The luxury segment of the cruise market is doing well and growing faster than the consumption of luxury goods

My introduction to upscale cruising took place in the early 1990s aboard the Crystal Harmony during a Port Everglades luncheon and ship’s tour for travel media. (It was also my introduction to karaoke, but that’s a tale for another time.)

The beautiful ship had a visceral feel of luxury, grace and comfort.

Yes, it oozed “harmony.”

At a panel on upscale cruising at Cruise Shipping Miami, execs from Silversea Cruises, Crystal Cruises and Seabourn cruises discussed this segment of the market.

I ultimately sailed aboard Crystal Harmony and was pampered and treated royally. I was a believer.

All the aspects that have made mass market cruising so successful these last 40 or so years: lavish production shows, a state-of-the-art fitness center, sprawling casino were on board the new vessel.

Crystal touches include fine boutiques, delightful bars, a coffee bar, unbelievable service and gourmet dining, now available on a large ship. It was not only innovative, it was wonderful and that nightly cocktail in Crystal Cove, accompanied by tinkling piano music was memorable. Touches of luxury were everywhere.

At all price points twice-a-day cabin service provides clean linens, etc. But as simple an item as top quality linens set the Crystal experience apart.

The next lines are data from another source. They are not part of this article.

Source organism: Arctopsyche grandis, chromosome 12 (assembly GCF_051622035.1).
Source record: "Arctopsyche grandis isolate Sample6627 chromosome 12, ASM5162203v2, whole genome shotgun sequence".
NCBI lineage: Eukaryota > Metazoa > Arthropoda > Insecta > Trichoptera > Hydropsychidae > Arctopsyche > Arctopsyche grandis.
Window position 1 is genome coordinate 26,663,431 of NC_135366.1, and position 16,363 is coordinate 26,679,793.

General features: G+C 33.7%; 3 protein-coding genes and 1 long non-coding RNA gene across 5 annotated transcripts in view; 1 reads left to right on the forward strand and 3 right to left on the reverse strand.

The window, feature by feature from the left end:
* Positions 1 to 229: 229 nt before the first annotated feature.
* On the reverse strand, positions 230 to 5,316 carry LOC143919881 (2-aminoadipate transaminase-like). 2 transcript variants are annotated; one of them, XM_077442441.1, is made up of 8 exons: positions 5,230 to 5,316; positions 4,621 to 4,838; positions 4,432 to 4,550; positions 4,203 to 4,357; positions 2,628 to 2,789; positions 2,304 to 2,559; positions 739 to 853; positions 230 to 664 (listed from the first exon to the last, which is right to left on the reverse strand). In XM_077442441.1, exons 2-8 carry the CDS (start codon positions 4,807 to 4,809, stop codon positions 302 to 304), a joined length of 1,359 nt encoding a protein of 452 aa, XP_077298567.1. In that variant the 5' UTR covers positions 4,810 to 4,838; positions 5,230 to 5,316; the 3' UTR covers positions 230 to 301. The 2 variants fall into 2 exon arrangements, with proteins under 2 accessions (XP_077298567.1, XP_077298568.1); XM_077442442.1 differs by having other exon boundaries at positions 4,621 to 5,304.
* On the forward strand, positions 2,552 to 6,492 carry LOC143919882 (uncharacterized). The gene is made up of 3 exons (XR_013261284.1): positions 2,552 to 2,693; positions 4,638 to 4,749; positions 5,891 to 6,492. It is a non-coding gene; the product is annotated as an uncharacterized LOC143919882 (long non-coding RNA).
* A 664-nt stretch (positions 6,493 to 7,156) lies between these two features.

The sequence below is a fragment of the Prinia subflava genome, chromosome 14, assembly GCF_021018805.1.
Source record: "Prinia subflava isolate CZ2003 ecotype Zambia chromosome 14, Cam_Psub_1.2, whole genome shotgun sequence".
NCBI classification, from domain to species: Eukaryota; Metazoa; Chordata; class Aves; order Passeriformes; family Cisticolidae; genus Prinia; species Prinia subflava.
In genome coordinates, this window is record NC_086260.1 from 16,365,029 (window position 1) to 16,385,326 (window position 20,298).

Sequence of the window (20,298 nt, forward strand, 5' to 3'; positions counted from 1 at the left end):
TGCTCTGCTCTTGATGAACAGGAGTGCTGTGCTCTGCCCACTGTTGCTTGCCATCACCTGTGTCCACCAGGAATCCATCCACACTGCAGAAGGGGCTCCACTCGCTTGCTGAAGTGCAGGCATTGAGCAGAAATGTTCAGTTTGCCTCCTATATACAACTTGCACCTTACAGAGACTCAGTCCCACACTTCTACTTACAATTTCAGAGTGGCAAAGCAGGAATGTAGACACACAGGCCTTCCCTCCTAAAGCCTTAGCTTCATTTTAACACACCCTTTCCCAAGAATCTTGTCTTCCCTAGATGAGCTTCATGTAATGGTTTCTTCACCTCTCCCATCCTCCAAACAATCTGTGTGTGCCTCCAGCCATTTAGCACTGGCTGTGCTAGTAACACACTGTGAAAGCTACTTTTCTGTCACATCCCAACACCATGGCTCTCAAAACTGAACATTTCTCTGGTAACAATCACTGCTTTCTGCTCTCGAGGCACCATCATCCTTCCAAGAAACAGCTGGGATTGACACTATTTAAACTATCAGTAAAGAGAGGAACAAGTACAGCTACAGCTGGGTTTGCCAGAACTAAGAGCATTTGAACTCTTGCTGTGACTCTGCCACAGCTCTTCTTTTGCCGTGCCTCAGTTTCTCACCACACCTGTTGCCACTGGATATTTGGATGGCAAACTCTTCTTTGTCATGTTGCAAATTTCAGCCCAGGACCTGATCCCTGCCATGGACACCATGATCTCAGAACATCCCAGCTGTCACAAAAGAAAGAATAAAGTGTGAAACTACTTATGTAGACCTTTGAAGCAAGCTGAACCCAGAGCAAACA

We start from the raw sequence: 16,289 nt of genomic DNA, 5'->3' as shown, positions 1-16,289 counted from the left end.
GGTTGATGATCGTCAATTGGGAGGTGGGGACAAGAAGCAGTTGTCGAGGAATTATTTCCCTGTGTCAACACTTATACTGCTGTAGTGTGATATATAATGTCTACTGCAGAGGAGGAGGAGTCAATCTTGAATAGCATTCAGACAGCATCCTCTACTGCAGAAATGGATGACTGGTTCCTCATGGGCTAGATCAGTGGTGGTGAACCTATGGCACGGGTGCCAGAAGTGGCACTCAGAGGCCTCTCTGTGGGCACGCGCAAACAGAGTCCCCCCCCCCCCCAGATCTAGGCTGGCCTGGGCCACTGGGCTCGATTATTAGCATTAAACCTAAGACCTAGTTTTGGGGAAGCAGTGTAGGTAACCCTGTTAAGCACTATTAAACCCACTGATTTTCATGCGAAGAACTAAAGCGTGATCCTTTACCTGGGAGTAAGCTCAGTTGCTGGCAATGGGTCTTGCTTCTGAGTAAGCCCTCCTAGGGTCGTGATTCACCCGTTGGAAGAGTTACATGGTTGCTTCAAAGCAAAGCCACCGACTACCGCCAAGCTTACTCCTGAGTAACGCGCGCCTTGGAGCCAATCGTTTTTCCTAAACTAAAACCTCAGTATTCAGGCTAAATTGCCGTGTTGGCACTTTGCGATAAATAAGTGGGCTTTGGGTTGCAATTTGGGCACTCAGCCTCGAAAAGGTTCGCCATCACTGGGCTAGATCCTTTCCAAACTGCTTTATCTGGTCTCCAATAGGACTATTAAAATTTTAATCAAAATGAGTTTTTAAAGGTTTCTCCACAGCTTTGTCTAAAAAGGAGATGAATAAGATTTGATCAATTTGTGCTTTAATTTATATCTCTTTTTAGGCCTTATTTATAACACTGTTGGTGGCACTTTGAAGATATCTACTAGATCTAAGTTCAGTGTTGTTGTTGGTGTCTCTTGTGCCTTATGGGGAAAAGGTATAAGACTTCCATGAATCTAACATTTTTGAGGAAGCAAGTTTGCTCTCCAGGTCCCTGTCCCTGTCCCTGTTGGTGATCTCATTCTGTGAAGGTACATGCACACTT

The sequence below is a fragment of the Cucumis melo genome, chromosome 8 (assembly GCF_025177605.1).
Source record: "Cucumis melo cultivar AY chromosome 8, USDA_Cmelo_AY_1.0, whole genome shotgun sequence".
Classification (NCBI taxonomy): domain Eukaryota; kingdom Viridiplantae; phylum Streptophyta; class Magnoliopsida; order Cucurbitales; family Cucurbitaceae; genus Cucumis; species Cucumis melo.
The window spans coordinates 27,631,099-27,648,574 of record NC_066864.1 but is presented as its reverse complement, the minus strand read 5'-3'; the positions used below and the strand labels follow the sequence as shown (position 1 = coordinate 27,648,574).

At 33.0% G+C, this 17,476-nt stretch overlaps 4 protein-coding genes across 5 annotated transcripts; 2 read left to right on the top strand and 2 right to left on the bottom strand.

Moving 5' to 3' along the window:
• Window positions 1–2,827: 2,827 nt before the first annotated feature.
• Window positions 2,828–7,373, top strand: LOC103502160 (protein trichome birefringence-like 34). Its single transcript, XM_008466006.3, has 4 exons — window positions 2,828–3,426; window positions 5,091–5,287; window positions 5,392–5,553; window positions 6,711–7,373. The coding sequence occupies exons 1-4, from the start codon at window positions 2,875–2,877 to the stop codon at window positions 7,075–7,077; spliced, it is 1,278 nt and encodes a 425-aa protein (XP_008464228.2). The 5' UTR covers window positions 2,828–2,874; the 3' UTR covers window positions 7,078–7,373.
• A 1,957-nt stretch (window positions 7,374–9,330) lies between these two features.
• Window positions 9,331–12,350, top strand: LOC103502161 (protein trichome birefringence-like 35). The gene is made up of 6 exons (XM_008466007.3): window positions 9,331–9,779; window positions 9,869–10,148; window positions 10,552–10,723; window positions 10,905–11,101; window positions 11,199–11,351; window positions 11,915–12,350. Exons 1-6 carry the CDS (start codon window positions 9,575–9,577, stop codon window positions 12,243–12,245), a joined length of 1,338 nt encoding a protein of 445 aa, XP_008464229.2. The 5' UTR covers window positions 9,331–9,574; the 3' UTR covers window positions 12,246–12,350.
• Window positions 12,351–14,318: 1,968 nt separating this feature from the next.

The Harmony is gone, but the Symphony (1995) and Serenity (2003) continue to provide that unique Crystal experience. I have a special kinship to the Crystal Symphony having been at the ship’s float-out in Turku, Finland, and my husband and I spent part of a special anniversary trip aboard the Crystal Serenity.

Crystal president Gregg Michel said more than 50 percent of the line’s passengers are repeaters. Michel said Crystal “adopted an all-inclusive policy – including alcohol and tips – last year, and has begun a program of overnights on embarkation and disembarkation days to provide passengers more of the ship experience.

Ellen Bettridge president of Silversea, the Americas, said her 20-year-old fleet of smaller vessels sail all seven continents and more than 500 destinations. The Antarctica expeditions are proving very popular.

Rick Meadows, president of Seabourn, said people have switched from experiencing big vessels and enjoy the smaller luxury experience which, he adds, is growing 50 percent  faster than the consumption of  luxury goods. “Experiences,” Meadows said, “appear to be more valuable than things.”

All agreed the luxury cruise market is doing well, appealing to younger cruisers, multi-generational travelers and those who, okay, I’ll say it, like “harmony.”

 

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